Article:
Jin Shan, also referred to as Jin Mountain, is a tea grown in one of China’s ancient tea growing regions in the Anhui province. The area where this tea is grown is home to an equally ancient Buddhist monastery. Since it was Chinese monks from this region who introduced Japanese monks to tea a few thousand years ago, it is highly plausible that this style of tea is what was shared.
Procured from Harney & Sons, the beautiful dark green leaves are small and stiff with a touch of silver on the ends; the leaves have a thin downy coat that gives them a frosted look. Most of the leaves are twisted into small bits, but as you can see from the picture below, there are a select few that seem to have unraveled.
You will want to steep this tea at about 175 degrees for two to three minuets. The resulting liquor will be a very pale yellow.
The steeped leaves have the scent of kale, spinach, and steamed green beans. My tasting partner, Lori, was able to pick up on a faint citrus smells of orange blossoms and grapefruit. I on the other hand, didn’t smell anything but spinach and green beans.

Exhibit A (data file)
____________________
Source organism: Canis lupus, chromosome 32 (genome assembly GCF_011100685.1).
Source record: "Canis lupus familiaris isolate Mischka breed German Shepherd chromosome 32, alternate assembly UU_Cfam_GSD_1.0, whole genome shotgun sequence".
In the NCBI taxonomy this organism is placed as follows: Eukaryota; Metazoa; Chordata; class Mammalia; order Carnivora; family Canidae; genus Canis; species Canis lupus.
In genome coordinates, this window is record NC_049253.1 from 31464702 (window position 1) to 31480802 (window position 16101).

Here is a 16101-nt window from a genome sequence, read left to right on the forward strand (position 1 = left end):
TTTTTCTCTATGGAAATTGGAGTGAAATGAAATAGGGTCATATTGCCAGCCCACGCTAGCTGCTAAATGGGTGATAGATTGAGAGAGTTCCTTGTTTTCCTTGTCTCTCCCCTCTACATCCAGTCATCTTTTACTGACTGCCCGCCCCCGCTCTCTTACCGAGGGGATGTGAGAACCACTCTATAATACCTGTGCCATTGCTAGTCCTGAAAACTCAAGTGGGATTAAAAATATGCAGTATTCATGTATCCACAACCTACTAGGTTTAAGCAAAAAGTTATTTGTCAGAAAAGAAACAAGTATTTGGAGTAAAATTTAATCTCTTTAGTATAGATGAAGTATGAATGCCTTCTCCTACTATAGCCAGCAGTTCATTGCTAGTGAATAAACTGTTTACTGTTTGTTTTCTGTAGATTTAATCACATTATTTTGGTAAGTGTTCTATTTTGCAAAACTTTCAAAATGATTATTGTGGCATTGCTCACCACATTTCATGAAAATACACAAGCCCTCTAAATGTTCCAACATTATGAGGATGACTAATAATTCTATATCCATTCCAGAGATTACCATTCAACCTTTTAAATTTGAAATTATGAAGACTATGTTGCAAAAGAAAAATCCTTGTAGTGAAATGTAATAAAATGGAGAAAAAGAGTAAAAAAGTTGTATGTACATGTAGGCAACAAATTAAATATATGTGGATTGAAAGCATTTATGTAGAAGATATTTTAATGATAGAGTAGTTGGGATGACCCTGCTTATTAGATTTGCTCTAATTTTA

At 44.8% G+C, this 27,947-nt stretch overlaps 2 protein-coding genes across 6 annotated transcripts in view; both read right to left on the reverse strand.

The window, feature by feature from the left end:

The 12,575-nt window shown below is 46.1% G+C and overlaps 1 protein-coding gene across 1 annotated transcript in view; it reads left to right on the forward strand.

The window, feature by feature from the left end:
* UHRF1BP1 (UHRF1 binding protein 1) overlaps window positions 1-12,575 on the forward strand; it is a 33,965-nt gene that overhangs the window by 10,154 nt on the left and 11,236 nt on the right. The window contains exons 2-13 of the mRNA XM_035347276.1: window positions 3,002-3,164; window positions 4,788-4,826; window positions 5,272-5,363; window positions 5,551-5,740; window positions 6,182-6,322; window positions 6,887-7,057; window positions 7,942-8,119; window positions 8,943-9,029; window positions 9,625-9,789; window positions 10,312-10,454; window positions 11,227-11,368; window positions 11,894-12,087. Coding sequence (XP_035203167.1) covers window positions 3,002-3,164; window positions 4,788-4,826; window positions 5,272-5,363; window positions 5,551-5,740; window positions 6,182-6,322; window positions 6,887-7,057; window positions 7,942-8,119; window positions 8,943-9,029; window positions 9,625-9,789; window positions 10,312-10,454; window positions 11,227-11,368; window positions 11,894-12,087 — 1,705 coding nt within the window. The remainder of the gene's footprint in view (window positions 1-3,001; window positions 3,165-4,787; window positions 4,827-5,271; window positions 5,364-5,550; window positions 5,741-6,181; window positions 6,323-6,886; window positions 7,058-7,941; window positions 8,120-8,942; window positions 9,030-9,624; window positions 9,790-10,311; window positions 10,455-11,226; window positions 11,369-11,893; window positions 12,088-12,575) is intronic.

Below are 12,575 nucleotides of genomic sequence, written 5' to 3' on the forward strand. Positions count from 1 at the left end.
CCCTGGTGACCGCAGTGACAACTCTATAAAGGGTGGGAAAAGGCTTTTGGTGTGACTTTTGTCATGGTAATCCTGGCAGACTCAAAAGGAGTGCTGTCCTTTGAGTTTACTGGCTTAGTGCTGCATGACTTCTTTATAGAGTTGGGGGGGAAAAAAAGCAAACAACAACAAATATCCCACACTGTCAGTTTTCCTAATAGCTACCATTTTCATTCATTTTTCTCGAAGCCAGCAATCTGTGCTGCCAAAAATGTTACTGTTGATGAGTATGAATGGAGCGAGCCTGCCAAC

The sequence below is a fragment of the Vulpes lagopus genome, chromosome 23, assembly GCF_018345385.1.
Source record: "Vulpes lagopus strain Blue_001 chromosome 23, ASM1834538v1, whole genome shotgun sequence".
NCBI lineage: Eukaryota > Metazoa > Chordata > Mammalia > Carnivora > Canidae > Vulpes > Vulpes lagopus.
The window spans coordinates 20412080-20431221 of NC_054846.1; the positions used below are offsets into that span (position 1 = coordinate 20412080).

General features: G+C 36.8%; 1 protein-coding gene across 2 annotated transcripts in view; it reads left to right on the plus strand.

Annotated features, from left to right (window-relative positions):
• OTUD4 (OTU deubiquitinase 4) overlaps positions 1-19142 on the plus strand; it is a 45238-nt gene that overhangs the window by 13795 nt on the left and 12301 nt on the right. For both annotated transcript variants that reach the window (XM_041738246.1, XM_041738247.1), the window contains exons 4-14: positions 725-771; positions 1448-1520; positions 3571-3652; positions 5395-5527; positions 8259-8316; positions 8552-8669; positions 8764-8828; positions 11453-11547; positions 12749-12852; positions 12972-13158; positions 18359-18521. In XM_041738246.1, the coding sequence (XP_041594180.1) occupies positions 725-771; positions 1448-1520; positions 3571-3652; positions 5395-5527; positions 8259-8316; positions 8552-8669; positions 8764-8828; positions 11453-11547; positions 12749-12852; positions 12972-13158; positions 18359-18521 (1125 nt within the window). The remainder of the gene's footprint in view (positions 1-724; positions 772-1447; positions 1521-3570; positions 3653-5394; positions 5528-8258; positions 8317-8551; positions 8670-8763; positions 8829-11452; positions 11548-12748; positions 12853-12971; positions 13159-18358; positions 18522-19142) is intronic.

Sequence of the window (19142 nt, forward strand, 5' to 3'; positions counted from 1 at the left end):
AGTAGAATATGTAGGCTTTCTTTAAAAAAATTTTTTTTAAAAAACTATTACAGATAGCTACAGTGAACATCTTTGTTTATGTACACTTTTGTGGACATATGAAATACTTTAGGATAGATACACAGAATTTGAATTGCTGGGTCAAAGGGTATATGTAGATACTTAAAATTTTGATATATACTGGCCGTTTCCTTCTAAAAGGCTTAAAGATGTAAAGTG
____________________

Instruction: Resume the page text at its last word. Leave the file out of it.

Light in body, the liquor has a slight astringency to it, with flavors of wet, leafy vegetables and green beans.
The flavors of this tea remind me of warm, late spring days when a garden has it’s first fruits ready for harvest. It is a reminder to take time to pause, be thankful, and enjoy the fruits of your labor. Too often I go from one task to the next, one goal to the next. Rarely do I pause to appreciate the challenges I have just overcome, to celebrate what was just accomplished.
This is an integral part of life that is missing in our modern American culture. It keeps us from a moment of peace and joy, an opportunity to truly appreciate. It also keeps us from the opportunity to completely analyze life. As we quickly jump to the next goal we deny ourselves the chance to re-evaluate our next goal. Is it still appropriate? Are the steps that we thought we should take still the best steps? Has something better come along?
Often we must set aside one good thing for a better thing. Without a moment to pause, appreciate, and review, we may find that we are sacrificing what is best as we rush to what is merely good.